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Keep Long Lake storage project moving

Published April 1, 2004

The proposal to add water storage at Long Lake deserves a push.

The Bureau of Reclamation announced a key finding this week when it said that a study had found the bottom on the dry lake northwest of Klamath Falls will hold water. The lake area is separated from Upper Klamath Lake by a ridge, and could hold an estimated 350,000 acre-feet of water. The water would be pumped to Long Lake from Upper Klamath, leaving room in Upper Klamath for more storage. As it's released from Long Lake, water would flow through turbines, generating power to be sold to partially recover the costs involved.

Next to be determined for Long Lake is whether the slopes on Long Lake's sides can also hold water. Proponents have talked about a 200-foot deep reservoir.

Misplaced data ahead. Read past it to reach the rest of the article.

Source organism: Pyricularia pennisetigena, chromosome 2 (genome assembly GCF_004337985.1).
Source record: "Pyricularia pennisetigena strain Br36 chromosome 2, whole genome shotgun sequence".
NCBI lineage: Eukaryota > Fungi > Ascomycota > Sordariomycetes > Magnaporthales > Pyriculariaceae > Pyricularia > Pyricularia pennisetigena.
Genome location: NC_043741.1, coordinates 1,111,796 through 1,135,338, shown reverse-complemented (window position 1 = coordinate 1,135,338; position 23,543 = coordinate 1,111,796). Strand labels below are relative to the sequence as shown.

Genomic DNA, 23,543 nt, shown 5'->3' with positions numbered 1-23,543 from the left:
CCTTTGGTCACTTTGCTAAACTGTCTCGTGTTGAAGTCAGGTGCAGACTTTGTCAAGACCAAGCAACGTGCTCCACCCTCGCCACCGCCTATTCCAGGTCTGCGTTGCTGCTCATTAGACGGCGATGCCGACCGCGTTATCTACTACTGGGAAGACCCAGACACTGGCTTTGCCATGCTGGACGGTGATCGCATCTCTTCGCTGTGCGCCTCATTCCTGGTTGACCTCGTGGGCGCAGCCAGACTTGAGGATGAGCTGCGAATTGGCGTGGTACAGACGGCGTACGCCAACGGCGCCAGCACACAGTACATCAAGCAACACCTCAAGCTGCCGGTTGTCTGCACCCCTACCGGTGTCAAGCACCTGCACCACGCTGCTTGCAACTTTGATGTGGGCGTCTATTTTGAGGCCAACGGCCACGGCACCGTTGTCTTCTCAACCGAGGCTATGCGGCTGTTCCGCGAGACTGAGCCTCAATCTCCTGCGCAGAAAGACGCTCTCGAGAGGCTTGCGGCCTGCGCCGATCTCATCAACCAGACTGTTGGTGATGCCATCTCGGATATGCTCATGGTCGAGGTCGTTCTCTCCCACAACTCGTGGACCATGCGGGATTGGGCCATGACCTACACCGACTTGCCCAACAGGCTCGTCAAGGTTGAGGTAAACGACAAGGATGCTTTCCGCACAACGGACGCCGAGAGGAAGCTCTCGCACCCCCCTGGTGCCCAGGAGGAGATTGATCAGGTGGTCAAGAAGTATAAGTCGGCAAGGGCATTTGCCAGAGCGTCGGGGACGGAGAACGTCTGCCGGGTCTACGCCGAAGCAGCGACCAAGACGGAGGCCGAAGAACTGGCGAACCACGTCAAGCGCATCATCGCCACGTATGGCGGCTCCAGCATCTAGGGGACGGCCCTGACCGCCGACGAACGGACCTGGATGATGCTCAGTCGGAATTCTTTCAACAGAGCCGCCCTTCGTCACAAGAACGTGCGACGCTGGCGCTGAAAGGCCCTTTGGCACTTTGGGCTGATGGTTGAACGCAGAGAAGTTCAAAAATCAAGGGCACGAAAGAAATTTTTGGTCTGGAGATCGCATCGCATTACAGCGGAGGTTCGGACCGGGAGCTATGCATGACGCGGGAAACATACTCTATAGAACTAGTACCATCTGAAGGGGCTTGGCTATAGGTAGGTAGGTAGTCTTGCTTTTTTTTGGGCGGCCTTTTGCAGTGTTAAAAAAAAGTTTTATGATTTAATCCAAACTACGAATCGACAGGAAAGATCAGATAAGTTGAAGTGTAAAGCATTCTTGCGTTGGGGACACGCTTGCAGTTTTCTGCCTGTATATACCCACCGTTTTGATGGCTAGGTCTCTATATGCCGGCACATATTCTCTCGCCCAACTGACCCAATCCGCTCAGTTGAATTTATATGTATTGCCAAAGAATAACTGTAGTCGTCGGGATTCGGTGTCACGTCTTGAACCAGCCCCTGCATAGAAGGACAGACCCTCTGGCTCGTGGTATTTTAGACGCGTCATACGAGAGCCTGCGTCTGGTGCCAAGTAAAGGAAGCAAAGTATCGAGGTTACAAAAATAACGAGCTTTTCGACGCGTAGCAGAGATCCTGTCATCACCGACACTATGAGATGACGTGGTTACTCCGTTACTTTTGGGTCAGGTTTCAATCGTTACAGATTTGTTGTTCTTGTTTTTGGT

The Bureau of Reclamation says the earliest it can get a study into the budget would be for the 2007 fiscal year, which starts in July of 2006. If all went well - and that's not guaranteed - construction could start after 2010. A time line of six or seven years on such a project would be great, but a number of things have to happen first - all of them good.

The studies have to show that the area will hold water, that the project's cost is justified and the project is the best way to spend that much money in the Basin.

More storage could be a big part of the answer for Klamath Basin water ills, but won't solve them all. Obviously, there has to be something to store before additional storage means something and in true drought years - or a succession of them - that won't happen.

But there are going to be years when a project such as this could make a huge difference, maybe even save Klamath Basin agriculture and endangered fish.

The proposal has attracted wide support from organizations and counties in the upper and lower Klamath basins. Let's keep it moving.

The "H&N view" represents the opinion of the newspaper's editorial board, which consists of Publisher John Walker, Editor Tim Fought, City Editor Todd Kepple and Opinion Editor Pat Bushey.


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